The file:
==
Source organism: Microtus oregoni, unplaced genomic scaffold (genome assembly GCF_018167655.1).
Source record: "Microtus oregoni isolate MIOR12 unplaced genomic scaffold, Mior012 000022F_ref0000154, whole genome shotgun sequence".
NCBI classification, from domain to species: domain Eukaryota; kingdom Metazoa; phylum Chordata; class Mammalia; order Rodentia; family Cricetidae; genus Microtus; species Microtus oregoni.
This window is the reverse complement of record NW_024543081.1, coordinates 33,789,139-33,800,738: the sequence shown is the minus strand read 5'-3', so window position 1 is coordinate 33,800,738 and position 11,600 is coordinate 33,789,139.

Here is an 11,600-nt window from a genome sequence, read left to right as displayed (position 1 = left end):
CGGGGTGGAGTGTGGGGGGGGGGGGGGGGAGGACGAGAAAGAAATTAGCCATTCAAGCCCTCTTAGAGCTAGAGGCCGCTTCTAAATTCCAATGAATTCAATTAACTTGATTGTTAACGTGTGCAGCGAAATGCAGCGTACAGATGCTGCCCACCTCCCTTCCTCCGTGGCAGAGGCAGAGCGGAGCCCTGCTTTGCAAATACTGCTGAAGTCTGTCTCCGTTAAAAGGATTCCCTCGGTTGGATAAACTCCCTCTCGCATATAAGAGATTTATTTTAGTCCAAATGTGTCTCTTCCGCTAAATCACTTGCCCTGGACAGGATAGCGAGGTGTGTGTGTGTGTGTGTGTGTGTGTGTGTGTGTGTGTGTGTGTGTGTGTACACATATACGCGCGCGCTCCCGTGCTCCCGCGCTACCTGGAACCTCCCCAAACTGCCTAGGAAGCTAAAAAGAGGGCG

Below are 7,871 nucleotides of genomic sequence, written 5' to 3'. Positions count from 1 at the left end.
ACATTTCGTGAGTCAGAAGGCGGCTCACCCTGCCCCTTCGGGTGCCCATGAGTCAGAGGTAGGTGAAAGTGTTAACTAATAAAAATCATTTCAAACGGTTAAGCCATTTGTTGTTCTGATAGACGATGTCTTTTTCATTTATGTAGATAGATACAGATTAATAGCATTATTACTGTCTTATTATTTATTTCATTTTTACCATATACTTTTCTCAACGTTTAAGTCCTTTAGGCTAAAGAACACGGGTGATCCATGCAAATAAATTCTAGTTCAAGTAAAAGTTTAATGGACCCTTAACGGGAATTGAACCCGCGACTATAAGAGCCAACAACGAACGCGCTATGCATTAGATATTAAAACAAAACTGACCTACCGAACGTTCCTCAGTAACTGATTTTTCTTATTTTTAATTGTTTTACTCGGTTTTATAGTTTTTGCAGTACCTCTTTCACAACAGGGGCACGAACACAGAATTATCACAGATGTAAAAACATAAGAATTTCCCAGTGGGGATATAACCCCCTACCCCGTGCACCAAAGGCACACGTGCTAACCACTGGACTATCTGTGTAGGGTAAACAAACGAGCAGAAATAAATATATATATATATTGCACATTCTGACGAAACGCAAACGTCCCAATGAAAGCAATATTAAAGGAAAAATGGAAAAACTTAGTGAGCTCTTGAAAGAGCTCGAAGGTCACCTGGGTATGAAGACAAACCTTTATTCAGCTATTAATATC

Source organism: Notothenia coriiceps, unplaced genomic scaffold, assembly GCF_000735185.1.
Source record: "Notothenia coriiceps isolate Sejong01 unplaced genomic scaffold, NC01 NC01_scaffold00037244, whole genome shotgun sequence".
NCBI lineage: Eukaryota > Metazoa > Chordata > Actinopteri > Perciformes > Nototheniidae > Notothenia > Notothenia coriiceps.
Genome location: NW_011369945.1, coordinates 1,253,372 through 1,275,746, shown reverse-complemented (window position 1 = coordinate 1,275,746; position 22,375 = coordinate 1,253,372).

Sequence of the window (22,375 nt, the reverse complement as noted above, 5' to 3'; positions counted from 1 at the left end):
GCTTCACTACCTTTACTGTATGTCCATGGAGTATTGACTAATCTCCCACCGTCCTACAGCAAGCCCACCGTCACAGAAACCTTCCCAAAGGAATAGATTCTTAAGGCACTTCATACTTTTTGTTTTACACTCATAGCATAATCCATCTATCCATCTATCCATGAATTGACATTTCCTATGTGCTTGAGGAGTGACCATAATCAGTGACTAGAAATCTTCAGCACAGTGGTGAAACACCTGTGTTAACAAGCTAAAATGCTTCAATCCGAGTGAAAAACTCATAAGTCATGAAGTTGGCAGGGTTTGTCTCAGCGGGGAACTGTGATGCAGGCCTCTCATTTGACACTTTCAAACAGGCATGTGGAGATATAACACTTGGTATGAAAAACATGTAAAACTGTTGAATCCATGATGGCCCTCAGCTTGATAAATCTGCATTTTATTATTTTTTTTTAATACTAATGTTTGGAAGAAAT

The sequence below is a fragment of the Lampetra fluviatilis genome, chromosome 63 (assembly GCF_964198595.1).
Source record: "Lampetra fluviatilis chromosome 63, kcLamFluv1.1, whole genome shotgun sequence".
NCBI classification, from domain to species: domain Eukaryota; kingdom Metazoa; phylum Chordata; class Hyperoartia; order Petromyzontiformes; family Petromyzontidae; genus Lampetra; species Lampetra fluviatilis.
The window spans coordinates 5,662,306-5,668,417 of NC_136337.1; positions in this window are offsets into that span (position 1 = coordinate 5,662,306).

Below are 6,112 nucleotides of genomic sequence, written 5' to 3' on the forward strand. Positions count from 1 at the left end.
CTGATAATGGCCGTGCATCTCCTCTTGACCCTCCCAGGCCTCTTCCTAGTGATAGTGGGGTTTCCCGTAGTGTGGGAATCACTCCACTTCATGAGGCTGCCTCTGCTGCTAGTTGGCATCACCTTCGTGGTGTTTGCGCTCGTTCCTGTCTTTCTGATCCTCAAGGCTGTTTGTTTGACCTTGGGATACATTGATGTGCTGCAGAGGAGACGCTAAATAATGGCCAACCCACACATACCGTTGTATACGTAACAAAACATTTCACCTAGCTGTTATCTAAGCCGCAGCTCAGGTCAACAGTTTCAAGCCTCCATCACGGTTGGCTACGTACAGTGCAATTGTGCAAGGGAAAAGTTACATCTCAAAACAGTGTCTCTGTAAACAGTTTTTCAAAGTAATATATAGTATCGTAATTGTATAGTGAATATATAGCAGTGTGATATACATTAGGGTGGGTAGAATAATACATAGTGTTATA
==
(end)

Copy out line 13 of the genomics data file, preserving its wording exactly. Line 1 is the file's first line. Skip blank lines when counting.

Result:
Sequence of the window (22,375 nt, the reverse complement as noted above, 5' to 3'; positions counted from 1 at the left end):